For 2nd-Year or above : Tutorials are run by the lecturer him/herself in a lecture hall. He/she will go through a problem set which covers the content in the previous week.  It generally feels more like a revision lecture more than a Tutorial.
Attendance is not necessary but generally advised because 2nd-year units can be very tough.
Labs:
For ENG1030: Labs run every two weeks. The first week is an introductory lab where attendance is compulsory . Each lab allows you to see what you have learnt in action. You build circuit in a breadboard. Attendance is compulsory because each lab is worth 1.5% of the overall unit mark. If you get less than 45% in your lab component you fail the unit automatically. There's also a lab test which is worth 7.5% of unit mark.
For 2nd-year or above: Labs run every week.  The first week is an introductory lab where attendance is compulsory. For some units ( e.g. Signal Processing), you sit down in front of a computer where you finish a problem sheet and get marked on your work. For Analog Electronics you build circuits that was taught in the unit and observe their specific properties.   Attendance is compulsory and if you get less than 45% in your lab component you fail the unit automatically



Mod edit (pi): Cheers mate, mixed it with the existing sections! Need someone from Law, Bio tutes, Comm labs, or anyone else who wants to chip in to this resource! Any help would be amazing amd I'm sure those reading this will find it invaluable too :)
« Last Edit: July 01, 2013, 11:23:30 pm by pi »
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availn

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Re: How university works
« Reply #33 on: July 03, 2013, 05:13:11 pm »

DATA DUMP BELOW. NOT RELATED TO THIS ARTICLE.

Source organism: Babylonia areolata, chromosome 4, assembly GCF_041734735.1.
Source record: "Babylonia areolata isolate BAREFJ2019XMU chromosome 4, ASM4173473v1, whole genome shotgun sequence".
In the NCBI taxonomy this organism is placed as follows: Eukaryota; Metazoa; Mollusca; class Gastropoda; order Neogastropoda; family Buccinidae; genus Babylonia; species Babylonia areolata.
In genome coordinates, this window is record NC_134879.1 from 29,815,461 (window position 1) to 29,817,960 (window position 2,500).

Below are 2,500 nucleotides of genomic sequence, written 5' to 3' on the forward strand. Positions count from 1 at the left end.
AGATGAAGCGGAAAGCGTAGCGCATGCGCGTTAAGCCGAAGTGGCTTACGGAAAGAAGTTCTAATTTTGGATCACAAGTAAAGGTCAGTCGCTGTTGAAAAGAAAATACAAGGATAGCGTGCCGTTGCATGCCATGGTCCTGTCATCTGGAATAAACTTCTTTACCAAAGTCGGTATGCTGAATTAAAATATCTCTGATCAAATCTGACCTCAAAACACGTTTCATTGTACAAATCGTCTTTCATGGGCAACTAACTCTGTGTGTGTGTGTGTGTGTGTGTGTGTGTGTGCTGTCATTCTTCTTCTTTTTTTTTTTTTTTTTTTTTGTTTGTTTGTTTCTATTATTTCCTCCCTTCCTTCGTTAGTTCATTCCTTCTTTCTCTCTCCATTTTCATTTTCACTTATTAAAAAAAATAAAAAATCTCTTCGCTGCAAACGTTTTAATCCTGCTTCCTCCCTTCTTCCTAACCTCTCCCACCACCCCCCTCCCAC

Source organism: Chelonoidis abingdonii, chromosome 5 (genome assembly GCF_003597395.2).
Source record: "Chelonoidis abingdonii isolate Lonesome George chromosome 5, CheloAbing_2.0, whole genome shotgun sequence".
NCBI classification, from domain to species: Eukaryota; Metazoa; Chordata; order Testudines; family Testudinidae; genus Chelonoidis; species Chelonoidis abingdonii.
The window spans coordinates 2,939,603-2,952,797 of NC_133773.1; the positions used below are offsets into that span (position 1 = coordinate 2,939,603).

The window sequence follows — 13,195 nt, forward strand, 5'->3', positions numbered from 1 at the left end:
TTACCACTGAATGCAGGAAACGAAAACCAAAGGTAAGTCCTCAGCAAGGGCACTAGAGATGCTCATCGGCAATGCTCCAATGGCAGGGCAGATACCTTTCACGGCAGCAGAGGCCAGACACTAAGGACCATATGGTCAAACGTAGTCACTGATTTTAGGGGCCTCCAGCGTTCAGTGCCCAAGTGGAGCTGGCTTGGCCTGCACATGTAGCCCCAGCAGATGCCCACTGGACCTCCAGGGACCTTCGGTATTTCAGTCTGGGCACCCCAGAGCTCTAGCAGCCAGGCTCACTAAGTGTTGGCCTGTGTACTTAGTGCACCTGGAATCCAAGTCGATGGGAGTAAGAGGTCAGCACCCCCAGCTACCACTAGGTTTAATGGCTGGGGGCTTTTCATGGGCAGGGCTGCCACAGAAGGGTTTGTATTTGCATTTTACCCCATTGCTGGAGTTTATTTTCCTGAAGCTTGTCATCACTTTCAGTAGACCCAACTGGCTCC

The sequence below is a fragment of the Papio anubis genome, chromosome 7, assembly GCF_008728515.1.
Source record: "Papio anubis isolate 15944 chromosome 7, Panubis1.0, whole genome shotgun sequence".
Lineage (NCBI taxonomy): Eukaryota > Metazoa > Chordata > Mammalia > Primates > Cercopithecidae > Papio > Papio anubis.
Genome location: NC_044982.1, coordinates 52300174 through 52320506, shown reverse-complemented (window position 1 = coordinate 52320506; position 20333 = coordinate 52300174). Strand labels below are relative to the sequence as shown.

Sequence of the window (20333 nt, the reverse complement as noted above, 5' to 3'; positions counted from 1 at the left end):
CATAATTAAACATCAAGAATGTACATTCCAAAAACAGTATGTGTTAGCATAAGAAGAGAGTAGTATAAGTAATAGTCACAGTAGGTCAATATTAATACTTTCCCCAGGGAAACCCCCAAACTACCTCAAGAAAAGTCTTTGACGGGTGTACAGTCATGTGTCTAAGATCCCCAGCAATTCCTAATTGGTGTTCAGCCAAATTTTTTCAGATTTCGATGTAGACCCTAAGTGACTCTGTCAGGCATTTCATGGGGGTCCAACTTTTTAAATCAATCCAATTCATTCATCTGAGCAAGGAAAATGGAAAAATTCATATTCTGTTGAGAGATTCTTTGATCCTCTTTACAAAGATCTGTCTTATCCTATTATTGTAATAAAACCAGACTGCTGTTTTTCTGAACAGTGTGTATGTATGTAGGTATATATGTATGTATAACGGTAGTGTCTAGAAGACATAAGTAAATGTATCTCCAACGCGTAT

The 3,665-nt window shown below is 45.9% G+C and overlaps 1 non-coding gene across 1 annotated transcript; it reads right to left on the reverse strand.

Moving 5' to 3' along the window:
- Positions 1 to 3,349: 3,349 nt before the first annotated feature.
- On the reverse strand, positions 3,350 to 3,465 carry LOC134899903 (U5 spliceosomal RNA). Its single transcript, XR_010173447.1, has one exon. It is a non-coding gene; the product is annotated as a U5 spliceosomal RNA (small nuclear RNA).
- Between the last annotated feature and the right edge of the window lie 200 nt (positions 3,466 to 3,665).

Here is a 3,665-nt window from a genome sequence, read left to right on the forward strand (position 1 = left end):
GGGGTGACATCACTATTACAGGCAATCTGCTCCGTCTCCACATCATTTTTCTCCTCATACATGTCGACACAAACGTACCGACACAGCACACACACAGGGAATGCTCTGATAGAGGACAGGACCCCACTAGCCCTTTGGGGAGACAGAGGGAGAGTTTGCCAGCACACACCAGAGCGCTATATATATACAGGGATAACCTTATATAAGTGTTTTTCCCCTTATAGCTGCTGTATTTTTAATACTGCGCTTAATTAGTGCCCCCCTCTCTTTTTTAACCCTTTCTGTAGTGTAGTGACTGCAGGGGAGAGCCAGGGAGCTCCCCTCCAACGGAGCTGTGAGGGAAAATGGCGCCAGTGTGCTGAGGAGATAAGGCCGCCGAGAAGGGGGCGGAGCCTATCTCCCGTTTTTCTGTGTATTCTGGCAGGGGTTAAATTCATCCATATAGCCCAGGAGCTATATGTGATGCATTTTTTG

0
Oh yeah, what is a GPA?
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Shenz0r

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Re: How university works
« Reply #34 on: July 03, 2013, 05:21:36 pm »
0
Put it simply, your GPA (Grade Point Average) represents your academic marks at university. It's very important for getting admission into post-graduate degrees, Honours programs, internships, etc.

Different universities have different GPA scales. For example, Melbourne uses a GPA scale of 7, whereas Monash uses a GPA scale of 4.
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Phy124

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Re: How university works
« Reply #35 on: July 03, 2013, 05:25:52 pm »
0
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Russ

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Re: How university works
« Reply #36 on: July 03, 2013, 05:28:05 pm »
+2
Just to be clear, since it's caused confusion before, Melbourne does not have a GPA scale of 7. They have a collection of arbitrary scales (every GPA scale is arbitrary, but they don't have a unified one) that different departments use. They also tend to refer to GPA and WAM as the same things, which clouds it further.